Is This Good for the Game?

Some people love tactical complexity. They like options and choices. Others prefer to keep thing simple. If the reaction to the Essentials line has taught me anything, it’s that people like their style of play and don’t want to see it go away.

Every edition of D&D has tried to pick a midpoint in its complexity and build from there. The challenge we face is that few people sit exactly at that point, and many place their preferences quite far above and below it. Wouldn’t it be great if D&D supported a range of complexity, that groups could use to calibrate the game to fit their needs?

The time it takes to run a fight is a good illustration of this. The typical D&D fight in the mid-heroic tier takes about an hour or so to resolve. The issue is that it’s difficult to drop the duration of that fight while keeping it a threat. In most cases, the minimum duration is about an hour, and it can easily go up from there. A shorter fight is often a fight that fails to pose any real threat to the characters.

Ideally, a DM could adjust an encounter to make it run from a few minutes to several hours, depending on how the group likes to play, while also scaling its threat as desired. If AD&D combat was fast but presented few options, modern D&D combat is slow and presents lots of options. Why not let the continuum rest in the group’s hand, or even in a player’s individual hands? Let some players opt for simple characters, and allow others to build complex ones regardless of class. Let some groups speed through fights to get to the roleplaying or exploration, while other groups focus on tough, complex tactical problems.

As a tactical game, D&D has made a lot of leaps forward over the years. The combat rules are clear and support a wide range of fun, interesting choices. The power system in 4E, and feats in 3E, helped give everyone a chance to play on an equal footing. A fighter and a wizard in 4E both have the same capacity to alter the course of a battle. That’s a good thing.

Let’s extend that in the other direction, too. I think D&D should also enable groups to focus on tactical combat, or dial down to simple, fast fights. At the end of the day, the gaming group, rather than the rules or a distant game designer, should determine the game’s focus. You can play a D&D campaign set in Kara-Tur, with the characters rallying the daimyo’s samurai to throw back a horde of oni. You can play a campaign of courtly intrigue punctuated with flashy duels, drawing from the works of Dumas. You might play a campaign based on Indiana Jones, with the characters dodging traps and exploring ancient ruins to claim forgotten treasures with the rare, quick fight.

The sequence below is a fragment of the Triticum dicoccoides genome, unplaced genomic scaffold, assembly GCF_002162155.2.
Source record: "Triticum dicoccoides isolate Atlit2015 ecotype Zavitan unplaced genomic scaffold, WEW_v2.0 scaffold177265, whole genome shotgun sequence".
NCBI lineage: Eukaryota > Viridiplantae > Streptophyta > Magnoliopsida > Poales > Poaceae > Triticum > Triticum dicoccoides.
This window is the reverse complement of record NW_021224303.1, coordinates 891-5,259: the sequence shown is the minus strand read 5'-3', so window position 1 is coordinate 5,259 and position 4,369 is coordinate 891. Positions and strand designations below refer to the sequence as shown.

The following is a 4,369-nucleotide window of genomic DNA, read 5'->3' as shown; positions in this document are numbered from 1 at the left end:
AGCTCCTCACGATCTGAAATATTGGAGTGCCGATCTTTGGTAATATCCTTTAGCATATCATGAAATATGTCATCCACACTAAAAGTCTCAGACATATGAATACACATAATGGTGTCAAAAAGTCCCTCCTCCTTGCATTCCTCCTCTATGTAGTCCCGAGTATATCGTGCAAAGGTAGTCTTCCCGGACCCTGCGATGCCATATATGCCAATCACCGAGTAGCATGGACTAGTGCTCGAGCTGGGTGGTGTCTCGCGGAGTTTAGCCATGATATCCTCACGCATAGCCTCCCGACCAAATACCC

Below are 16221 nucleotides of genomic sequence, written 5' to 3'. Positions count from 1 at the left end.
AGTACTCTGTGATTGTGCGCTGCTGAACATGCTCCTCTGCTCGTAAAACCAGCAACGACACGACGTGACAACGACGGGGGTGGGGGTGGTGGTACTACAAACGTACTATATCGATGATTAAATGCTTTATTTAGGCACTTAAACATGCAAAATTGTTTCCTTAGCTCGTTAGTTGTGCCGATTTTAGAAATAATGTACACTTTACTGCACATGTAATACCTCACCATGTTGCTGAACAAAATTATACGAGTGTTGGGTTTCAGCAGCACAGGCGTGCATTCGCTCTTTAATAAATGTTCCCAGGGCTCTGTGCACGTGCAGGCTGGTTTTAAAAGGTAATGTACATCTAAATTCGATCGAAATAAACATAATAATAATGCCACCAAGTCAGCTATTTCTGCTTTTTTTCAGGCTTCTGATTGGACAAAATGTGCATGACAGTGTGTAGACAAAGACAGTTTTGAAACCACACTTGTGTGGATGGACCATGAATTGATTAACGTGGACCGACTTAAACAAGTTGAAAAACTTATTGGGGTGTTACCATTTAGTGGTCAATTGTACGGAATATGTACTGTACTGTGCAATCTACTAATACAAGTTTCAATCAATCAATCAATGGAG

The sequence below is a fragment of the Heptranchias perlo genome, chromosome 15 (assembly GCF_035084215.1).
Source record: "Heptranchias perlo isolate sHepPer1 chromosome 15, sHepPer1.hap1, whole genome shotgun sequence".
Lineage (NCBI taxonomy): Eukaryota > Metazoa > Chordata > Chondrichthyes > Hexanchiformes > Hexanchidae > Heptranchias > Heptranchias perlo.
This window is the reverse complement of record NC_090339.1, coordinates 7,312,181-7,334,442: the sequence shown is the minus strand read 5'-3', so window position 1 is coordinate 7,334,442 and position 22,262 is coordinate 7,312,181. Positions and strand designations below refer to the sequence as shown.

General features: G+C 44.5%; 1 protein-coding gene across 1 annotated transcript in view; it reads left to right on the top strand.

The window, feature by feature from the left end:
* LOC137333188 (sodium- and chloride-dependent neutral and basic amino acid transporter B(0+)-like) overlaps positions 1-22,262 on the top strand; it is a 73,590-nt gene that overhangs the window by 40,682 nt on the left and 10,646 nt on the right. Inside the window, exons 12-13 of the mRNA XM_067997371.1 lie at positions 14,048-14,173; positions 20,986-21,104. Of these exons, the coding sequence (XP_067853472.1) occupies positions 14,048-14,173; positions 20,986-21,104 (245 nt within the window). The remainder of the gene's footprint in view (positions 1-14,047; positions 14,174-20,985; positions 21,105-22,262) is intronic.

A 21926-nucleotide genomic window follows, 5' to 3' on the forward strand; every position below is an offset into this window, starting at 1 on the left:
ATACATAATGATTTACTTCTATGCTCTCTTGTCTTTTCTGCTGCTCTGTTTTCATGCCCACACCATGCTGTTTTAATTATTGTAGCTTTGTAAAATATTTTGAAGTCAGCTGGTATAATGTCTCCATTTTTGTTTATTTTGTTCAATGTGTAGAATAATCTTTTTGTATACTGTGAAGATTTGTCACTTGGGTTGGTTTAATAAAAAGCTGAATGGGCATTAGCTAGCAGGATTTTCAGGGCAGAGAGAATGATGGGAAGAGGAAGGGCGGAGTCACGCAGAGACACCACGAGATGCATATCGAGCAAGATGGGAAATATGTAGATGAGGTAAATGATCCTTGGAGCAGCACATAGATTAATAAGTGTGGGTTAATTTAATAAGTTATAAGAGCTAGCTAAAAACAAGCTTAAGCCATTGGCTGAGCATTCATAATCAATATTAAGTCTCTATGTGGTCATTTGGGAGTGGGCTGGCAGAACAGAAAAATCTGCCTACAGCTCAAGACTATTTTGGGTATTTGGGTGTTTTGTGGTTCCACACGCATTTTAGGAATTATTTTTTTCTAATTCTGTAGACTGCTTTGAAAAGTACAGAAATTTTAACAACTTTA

All of those games are supported by the imaginative structure of D&D. In my ideal world, the DM would create a campaign concept and then tune the rules to match the exact type of game that such a concept embraces, from intense tactical combat to quick, sharp duels resolved in a few rolls of the dice.

What would the game look like in your ideal world? Drop your thoughts into the comments below.

Legends & Lore Poll Results: 05/24/2011

You brandish your holy symbol, incinerating the undead creatures with a pulse of radiant energy. The three undead collapse into dust. The lantern’s light flutters, shifting from grey to a clear white light. Now that the checkerboard wall is gone, you can see a stone door set in the middle of the western wall. When you move toward the door, the light flickers with a blue radiance.

  • Head west through the door: 87.8%
  • Head north, then turn to the west: 5.8%
  • Head south: 3.4%
  • Go back north, then continue north: 3.0%

Poll Time

Beyond the door is a long, narrow corridor. The light of a torch flickers at its distant end. As you make your way down the hall, the lantern you’re holding begins to glow a cool green. The room ahead finally comes into view. This passage ends at a stone landing 10 feet above the floor of this circular chamber. Stairs curve along the edge of the wall—leading both downward to the room’s floor, and upward to another landing and a door. Below you, on the opposite side of the chamber, another door is set at ground level.

An enormous snake, easily 30 feet long, lies coiled on the chamber floor below. The snake’s eyes snap open and it rises up, barring its long fangs. Doubtlessly it heard the clang of your armor as you moved down the passage.

What do you do?
Attack the snake with my holy power.
Move back down the passage.
Run up the stairs and through the door.

Mike Mearls
Mike Mearls is the senior manager for the D&D research and design team. He led the design for 5th Edition D&D. His other credits include the Castle Ravenloft board game, Monster Manual 3 for 4th Edition, and Player’s Handbook 2 for 3rd Edition.